Future nuclear engineer reflects on time at Rutgers
While nuclear engineering is not a program offered at Rutgers, one engineering student will soon be doing just that with the United States Navy.
Tiffany Kingsley, a biomedical engineering senior, will be a civilian contractor at Naval Station Norfolk in Virginia after graduating on May 15.
“It’s really exciting something that’s pretty cool,” she said.
Kingsley applied to the position after seeing representatives at a University career fair last year.
“I went up to them and said ‘hey, what kind of opportunities do you have for biomedical engineers?’” she said. “They told me about the things they do (and) told me to apply. I did and I heard back in October and … I’ve been pretty set all year.”
The soon-to-be graduate will go to an orientation program in July for two months before being assigned to her permanent department later, Kingsley said.
Though she specialized in one field of engineering during her time at Rutgers, her skills can be applied to the radically different parts of her new job, Kingsley said.
“I’m a biomedical engineer but I’ve loved the electrical aspect of (engineering). Everything I’ve learned is going to translate over to what I’m going to be doing in Virginia,” she said. “I’m excited to use what I’ve learned in a real-world setting.”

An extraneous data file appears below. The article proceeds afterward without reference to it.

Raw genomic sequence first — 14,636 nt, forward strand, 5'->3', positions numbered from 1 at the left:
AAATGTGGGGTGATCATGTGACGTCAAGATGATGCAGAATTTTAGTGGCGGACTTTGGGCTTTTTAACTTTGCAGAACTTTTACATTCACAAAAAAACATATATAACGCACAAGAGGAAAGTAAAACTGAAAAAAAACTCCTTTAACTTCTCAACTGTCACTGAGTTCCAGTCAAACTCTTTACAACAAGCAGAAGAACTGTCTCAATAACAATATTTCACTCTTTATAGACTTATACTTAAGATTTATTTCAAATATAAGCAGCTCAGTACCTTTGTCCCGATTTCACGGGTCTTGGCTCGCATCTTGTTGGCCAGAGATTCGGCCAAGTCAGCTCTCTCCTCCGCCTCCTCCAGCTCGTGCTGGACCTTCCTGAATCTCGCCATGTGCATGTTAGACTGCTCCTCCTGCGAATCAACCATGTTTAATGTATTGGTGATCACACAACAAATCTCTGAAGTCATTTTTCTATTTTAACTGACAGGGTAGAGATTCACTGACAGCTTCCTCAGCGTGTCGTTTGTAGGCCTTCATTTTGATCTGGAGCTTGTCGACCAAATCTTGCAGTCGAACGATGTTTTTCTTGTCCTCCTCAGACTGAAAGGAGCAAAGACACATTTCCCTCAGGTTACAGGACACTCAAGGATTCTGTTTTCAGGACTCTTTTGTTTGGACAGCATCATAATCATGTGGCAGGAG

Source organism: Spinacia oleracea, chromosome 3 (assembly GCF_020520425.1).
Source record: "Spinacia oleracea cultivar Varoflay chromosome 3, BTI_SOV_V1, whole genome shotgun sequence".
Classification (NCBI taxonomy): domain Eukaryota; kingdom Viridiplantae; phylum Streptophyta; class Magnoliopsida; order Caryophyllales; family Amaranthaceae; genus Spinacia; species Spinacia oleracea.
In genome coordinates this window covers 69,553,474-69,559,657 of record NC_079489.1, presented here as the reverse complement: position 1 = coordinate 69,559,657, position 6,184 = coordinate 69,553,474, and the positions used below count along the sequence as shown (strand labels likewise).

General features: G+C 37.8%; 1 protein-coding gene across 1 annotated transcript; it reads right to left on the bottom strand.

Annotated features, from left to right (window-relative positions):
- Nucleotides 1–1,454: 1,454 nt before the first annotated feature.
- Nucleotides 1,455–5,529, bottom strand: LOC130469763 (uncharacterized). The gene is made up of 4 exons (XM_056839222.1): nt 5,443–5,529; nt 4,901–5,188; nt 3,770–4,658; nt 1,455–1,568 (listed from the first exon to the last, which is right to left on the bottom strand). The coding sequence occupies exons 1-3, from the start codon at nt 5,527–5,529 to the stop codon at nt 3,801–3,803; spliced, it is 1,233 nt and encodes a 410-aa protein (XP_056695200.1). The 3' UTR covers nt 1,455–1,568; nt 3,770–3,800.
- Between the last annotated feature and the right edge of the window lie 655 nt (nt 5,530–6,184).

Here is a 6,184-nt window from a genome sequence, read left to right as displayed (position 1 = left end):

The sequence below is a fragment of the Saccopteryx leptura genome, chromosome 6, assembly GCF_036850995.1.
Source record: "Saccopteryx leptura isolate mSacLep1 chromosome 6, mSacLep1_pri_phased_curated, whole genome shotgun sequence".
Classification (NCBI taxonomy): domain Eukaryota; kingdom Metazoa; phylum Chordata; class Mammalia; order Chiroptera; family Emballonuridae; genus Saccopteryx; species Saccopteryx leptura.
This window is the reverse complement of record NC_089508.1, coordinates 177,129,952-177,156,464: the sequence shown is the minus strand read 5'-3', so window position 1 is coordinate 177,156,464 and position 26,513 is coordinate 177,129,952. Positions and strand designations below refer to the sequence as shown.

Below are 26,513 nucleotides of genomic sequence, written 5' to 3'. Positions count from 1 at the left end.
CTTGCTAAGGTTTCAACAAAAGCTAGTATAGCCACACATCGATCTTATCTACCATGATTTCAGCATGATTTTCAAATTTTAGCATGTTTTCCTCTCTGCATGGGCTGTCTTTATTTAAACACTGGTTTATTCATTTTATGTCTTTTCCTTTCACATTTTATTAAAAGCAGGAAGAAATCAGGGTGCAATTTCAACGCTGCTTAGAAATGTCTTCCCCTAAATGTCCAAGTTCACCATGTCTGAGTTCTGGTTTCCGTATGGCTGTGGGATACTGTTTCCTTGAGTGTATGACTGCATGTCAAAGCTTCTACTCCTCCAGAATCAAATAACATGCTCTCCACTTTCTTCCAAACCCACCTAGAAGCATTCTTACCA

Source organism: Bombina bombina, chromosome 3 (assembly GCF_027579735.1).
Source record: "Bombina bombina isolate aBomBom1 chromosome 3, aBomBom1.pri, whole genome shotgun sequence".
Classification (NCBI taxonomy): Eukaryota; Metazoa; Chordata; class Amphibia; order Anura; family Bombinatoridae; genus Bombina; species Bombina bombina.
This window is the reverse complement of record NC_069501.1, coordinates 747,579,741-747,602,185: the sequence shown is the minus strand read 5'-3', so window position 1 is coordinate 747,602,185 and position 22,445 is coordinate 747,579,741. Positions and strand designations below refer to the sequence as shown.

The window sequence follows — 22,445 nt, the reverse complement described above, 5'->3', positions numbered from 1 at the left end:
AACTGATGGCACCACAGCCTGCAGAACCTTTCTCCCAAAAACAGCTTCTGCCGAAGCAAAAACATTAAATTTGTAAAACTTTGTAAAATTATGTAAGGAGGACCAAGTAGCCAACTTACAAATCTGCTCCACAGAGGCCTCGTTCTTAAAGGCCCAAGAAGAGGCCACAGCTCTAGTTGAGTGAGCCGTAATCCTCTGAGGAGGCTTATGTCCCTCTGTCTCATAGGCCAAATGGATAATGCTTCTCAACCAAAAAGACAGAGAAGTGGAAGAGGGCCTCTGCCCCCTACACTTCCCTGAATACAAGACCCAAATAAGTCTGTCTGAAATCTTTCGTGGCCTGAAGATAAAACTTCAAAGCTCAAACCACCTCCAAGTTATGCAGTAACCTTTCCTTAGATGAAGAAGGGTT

Kingsley attributed her internships and the programs she was part of during her undergraduate days as parts of her success. One of these programs was the Douglass Residential College, while another partnered her with industry mentors.
“I not only formed incredible relationships with the women that I worked with, (but) they also taught me a lot of skills,” she said.
Her mentors encouraged her to apply to PSE&G, where she began making connections with potential employers.
Her time as an undergraduate was not solely spent on studying though, Kingsley said. She advises other students to take advantage of the different resources Rutgers offers from academic help to the social aspects at the school.
“Definitely go out and look for things, join clubs because it forms a good foundation (for you) and not only that, but those are the people you could be working with after college,” she said. “I was part of the rock climbing team, so being able to compete with my friends was pretty great.”
The number of groups at Rutgers means virtually every student can find something they are interested in. Taking time off to relax helps as well.
“Something else I would tell undergraduates, do spring break one year. Get a bunch of your friends together and do something fun,” she said. “Make the most of (college) — you want to study but you also want to go out there and take advantage of the opportunities that you have.”
Nikhilesh De is a School of Engineering junior. He is the news editor of The Daily Targum. Follow him on Twitter @nikhileshde for more.